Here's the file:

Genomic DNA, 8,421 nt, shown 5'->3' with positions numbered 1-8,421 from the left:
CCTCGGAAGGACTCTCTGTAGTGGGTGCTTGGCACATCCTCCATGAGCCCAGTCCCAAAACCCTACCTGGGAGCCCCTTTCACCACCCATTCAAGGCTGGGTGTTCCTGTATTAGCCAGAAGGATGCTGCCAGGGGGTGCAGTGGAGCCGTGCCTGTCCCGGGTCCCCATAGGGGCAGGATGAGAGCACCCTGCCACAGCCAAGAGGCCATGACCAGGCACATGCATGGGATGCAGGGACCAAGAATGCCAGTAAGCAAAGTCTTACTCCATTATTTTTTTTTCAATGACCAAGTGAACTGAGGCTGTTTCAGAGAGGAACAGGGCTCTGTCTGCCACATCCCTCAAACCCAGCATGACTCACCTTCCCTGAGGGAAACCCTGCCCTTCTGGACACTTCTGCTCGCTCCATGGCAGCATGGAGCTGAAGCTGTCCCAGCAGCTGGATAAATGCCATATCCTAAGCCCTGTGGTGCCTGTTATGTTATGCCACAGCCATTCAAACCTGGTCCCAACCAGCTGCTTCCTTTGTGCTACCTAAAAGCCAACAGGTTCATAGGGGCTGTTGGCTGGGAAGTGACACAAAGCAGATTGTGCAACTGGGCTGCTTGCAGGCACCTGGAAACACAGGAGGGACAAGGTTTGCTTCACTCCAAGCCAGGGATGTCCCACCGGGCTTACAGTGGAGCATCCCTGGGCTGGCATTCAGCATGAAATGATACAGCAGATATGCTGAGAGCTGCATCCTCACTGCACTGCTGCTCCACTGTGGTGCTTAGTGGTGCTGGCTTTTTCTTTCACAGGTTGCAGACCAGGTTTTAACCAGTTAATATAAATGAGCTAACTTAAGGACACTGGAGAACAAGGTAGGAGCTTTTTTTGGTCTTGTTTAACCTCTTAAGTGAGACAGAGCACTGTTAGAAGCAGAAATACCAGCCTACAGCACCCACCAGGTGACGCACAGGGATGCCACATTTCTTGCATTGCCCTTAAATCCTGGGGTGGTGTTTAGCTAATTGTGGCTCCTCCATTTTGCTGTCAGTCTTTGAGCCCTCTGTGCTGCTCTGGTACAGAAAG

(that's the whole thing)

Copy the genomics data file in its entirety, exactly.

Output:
Genomic DNA, 8,421 nt, shown 5'->3' with positions numbered 1-8,421 from the left:
CCTCGGAAGGACTCTCTGTAGTGGGTGCTTGGCACATCCTCCATGAGCCCAGTCCCAAAACCCTACCTGGGAGCCCCTTTCACCACCCATTCAAGGCTGGGTGTTCCTGTATTAGCCAGAAGGATGCTGCCAGGGGGTGCAGTGGAGCCGTGCCTGTCCCGGGTCCCCATAGGGGCAGGATGAGAGCACCCTGCCACAGCCAAGAGGCCATGACCAGGCACATGCATGGGATGCAGGGACCAAGAATGCCAGTAAGCAAAGTCTTACTCCATTATTTTTTTTTCAATGACCAAGTGAACTGAGGCTGTTTCAGAGAGGAACAGGGCTCTGTCTGCCACATCCCTCAAACCCAGCATGACTCACCTTCCCTGAGGGAAACCCTGCCCTTCTGGACACTTCTGCTCGCTCCATGGCAGCATGGAGCTGAAGCTGTCCCAGCAGCTGGATAAATGCCATATCCTAAGCCCTGTGGTGCCTGTTATGTTATGCCACAGCCATTCAAACCTGGTCCCAACCAGCTGCTTCCTTTGTGCTACCTAAAAGCCAACAGGTTCATAGGGGCTGTTGGCTGGGAAGTGACACAAAGCAGATTGTGCAACTGGGCTGCTTGCAGGCACCTGGAAACACAGGAGGGACAAGGTTTGCTTCACTCCAAGCCAGGGATGTCCCACCGGGCTTACAGTGGAGCATCCCTGGGCTGGCATTCAGCATGAAATGATACAGCAGATATGCTGAGAGCTGCATCCTCACTGCACTGCTGCTCCACTGTGGTGCTTAGTGGTGCTGGCTTTTTCTTTCACAGGTTGCAGACCAGGTTTTAACCAGTTAATATAAATGAGCTAACTTAAGGACACTGGAGAACAAGGTAGGAGCTTTTTTTGGTCTTGTTTAACCTCTTAAGTGAGACAGAGCACTGTTAGAAGCAGAAATACCAGCCTACAGCACCCACCAGGTGACGCACAGGGATGCCACATTTCTTGCATTGCCCTTAAATCCTGGGGTGGTGTTTAGCTAATTGTGGCTCCTCCATTTTGCTGTCAGTCTTTGAGCCCTCTGTGCTGCTCTGGTACAGAAAG